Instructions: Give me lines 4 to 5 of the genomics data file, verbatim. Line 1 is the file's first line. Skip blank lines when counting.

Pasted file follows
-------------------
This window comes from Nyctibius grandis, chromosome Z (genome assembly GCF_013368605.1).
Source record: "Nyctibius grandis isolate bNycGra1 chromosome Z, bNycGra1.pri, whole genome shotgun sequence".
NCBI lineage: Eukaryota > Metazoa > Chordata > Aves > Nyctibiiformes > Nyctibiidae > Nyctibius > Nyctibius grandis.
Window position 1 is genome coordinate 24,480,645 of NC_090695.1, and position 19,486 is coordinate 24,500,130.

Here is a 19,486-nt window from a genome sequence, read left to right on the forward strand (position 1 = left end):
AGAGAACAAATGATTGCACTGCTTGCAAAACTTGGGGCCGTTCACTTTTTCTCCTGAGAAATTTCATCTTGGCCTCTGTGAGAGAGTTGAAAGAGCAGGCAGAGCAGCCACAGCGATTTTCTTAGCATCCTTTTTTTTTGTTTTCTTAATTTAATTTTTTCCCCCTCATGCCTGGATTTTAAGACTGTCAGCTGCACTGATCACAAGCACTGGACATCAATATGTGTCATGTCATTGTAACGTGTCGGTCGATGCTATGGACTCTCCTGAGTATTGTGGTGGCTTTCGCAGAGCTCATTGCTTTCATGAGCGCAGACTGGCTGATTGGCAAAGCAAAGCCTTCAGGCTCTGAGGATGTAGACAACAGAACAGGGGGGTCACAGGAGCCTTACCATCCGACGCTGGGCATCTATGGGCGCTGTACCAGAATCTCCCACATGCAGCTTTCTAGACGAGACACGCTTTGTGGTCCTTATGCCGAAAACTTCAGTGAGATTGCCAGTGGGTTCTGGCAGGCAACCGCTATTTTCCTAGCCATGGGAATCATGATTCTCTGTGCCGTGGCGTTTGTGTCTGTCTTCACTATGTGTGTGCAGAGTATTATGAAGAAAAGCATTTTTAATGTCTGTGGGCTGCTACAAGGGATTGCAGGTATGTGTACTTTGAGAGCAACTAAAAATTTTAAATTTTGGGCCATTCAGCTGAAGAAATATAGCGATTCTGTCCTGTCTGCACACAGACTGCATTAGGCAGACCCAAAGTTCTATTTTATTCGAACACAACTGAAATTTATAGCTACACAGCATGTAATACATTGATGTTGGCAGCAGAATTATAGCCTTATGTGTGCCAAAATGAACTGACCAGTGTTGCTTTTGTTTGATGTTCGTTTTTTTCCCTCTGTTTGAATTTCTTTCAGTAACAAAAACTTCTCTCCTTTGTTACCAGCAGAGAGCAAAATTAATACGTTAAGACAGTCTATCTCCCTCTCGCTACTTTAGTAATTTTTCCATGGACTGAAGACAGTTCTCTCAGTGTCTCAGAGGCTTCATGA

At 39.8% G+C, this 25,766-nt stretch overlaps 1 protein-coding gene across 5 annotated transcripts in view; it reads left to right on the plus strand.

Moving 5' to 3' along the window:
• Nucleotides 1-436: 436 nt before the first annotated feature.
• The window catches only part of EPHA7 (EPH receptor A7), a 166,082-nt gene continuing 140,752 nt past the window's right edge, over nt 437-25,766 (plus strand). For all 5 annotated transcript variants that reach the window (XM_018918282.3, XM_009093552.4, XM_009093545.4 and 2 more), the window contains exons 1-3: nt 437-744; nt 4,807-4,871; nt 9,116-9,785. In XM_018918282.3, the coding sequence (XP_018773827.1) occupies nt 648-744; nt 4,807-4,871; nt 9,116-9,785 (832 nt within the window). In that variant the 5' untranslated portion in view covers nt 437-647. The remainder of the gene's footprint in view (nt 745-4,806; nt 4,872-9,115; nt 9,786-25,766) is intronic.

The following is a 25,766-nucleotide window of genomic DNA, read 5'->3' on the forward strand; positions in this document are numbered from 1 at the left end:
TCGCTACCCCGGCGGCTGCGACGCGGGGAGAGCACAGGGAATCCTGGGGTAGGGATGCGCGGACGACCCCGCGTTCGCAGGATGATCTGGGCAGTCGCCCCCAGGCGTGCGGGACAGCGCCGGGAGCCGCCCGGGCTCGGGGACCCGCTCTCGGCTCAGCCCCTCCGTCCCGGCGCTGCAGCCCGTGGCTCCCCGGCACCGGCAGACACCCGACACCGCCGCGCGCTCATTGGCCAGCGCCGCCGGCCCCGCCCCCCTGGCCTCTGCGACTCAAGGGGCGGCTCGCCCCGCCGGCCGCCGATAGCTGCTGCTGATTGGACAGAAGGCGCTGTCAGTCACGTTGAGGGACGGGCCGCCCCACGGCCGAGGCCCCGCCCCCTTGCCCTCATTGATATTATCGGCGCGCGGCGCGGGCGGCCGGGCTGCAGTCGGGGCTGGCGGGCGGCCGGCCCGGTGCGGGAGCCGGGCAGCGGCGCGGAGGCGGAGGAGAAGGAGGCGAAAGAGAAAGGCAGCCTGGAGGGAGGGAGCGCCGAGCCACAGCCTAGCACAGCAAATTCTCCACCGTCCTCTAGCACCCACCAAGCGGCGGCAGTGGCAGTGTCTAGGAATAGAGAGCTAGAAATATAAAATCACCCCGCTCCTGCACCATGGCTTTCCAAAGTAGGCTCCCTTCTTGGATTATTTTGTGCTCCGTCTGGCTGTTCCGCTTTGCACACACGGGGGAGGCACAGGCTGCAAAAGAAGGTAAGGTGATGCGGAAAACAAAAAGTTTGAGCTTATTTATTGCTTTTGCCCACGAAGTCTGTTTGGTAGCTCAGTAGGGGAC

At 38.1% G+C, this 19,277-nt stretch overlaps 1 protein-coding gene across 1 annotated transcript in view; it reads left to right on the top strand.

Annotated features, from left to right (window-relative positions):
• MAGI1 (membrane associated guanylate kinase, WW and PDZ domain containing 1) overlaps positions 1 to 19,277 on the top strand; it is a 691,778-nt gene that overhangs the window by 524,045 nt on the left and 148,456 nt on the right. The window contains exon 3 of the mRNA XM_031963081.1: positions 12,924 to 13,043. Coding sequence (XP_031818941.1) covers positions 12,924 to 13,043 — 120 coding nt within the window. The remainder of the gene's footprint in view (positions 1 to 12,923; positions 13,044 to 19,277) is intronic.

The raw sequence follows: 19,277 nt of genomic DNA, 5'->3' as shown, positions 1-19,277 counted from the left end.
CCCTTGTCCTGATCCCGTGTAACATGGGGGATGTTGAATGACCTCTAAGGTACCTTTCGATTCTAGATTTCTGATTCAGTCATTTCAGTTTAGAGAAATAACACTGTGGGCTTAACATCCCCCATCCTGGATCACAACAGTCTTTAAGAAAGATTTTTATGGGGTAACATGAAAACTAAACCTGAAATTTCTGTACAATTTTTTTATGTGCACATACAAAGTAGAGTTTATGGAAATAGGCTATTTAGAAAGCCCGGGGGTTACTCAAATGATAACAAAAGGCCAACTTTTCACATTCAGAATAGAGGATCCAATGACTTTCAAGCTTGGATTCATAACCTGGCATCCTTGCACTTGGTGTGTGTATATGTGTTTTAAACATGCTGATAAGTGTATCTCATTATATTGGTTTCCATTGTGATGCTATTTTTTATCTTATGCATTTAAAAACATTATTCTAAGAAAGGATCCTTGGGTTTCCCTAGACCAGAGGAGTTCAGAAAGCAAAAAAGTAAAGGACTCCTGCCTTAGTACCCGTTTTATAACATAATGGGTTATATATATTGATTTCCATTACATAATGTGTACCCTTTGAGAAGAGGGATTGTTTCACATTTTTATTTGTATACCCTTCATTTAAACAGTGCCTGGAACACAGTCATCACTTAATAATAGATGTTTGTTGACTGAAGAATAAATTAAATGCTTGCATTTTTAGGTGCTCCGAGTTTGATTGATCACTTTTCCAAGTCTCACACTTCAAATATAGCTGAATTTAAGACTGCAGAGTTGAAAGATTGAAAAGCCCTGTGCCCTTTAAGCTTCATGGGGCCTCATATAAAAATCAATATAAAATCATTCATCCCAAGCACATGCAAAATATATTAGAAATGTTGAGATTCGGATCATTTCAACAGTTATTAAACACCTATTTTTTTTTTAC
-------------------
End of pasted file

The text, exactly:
Window position 1 is genome coordinate 24,480,645 of NC_090695.1, and position 19,486 is coordinate 24,500,130.

Here is a 19,486-nt window from a genome sequence, read left to right on the forward strand (position 1 = left end):